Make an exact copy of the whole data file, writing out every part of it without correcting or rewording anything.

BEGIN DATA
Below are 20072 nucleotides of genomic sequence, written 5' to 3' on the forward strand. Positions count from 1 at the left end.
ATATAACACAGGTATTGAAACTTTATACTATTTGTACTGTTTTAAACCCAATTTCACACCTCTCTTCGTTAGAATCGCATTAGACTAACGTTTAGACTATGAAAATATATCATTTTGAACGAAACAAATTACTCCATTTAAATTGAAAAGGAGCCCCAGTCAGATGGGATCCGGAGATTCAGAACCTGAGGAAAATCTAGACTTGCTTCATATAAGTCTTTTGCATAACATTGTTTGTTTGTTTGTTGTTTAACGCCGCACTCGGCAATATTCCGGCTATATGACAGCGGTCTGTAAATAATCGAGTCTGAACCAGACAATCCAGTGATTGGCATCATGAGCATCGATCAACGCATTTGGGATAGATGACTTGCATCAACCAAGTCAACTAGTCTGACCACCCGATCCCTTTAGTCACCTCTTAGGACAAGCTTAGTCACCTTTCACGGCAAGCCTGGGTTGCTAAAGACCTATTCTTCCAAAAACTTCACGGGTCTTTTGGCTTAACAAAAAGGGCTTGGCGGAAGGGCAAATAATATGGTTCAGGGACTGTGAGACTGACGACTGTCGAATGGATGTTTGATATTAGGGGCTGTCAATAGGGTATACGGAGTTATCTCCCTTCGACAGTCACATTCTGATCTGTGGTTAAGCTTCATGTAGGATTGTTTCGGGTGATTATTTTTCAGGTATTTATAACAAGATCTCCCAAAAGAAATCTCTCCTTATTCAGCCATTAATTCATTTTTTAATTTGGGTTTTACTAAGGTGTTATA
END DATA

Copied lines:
Below are 20072 nucleotides of genomic sequence, written 5' to 3' on the forward strand. Positions count from 1 at the left end.
ATATAACACAGGTATTGAAACTTTATACTATTTGTACTGTTTTAAACCCAATTTCACACCTCTCTTCGTTAGAATCGCATTAGACTAACGTTTAGACTATGAAAATATATCATTTTGAACGAAACAAATTACTCCATTTAAATTGAAAAGGAGCCCCAGTCAGATGGGATCCGGAGATTCAGAACCTGAGGAAAATCTAGACTTGCTTCATATAAGTCTTTTGCATAACATTGTTTGTTTGTTTGTTGTTTAACGCCGCACTCGGCAATATTCCGGCTATATGACAGCGGTCTGTAAATAATCGAGTCTGAACCAGACAATCCAGTGATTGGCATCATGAGCATCGATCAACGCATTTGGGATAGATGACTTGCATCAACCAAGTCAACTAGTCTGACCACCCGATCCCTTTAGTCACCTCTTAGGACAAGCTTAGTCACCTTTCACGGCAAGCCTGGGTTGCTAAAGACCTATTCTTCCAAAAACTTCACGGGTCTTTTGGCTTAACAAAAAGGGCTTGGCGGAAGGGCAAATAATATGGTTCAGGGACTGTGAGACTGACGACTGTCGAATGGATGTTTGATATTAGGGGCTGTCAATAGGGTATACGGAGTTATCTCCCTTCGACAGTCACATTCTGATCTGTGGTTAAGCTTCATGTAGGATTGTTTCGGGTGATTATTTTTCAGGTATTTATAACAAGATCTCCCAAAAGAAATCTCTCCTTATTCAGCCATTAATTCATTTTTTAATTTGGGTTTTACTAAGGTGTTATA